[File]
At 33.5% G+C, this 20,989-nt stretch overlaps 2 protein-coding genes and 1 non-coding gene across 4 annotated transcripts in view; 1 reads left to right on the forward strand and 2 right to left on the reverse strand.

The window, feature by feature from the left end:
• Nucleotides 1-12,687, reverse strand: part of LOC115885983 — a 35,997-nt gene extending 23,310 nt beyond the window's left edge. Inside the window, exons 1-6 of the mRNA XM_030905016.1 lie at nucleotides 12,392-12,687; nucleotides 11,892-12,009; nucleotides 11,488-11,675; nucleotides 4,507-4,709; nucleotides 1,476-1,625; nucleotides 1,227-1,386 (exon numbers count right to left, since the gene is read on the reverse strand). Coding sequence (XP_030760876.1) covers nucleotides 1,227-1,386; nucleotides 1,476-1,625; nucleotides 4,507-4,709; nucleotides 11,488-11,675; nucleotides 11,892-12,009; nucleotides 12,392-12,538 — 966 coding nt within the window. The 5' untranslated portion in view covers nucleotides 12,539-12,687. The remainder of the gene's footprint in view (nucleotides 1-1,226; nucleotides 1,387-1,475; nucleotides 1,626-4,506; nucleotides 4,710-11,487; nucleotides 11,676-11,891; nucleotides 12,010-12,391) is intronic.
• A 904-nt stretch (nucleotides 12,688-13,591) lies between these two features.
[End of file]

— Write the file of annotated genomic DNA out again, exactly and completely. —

At 33.5% G+C, this 20,989-nt stretch overlaps 2 protein-coding genes and 1 non-coding gene across 4 annotated transcripts in view; 1 reads left to right on the forward strand and 2 right to left on the reverse strand.

The window, feature by feature from the left end:
• Nucleotides 1-12,687, reverse strand: part of LOC115885983 — a 35,997-nt gene extending 23,310 nt beyond the window's left edge. Inside the window, exons 1-6 of the mRNA XM_030905016.1 lie at nucleotides 12,392-12,687; nucleotides 11,892-12,009; nucleotides 11,488-11,675; nucleotides 4,507-4,709; nucleotides 1,476-1,625; nucleotides 1,227-1,386 (exon numbers count right to left, since the gene is read on the reverse strand). Coding sequence (XP_030760876.1) covers nucleotides 1,227-1,386; nucleotides 1,476-1,625; nucleotides 4,507-4,709; nucleotides 11,488-11,675; nucleotides 11,892-12,009; nucleotides 12,392-12,538 — 966 coding nt within the window. The 5' untranslated portion in view covers nucleotides 12,539-12,687. The remainder of the gene's footprint in view (nucleotides 1-1,226; nucleotides 1,387-1,475; nucleotides 1,626-4,506; nucleotides 4,710-11,487; nucleotides 11,676-11,891; nucleotides 12,010-12,391) is intronic.
• A 904-nt stretch (nucleotides 12,688-13,591) lies between these two features.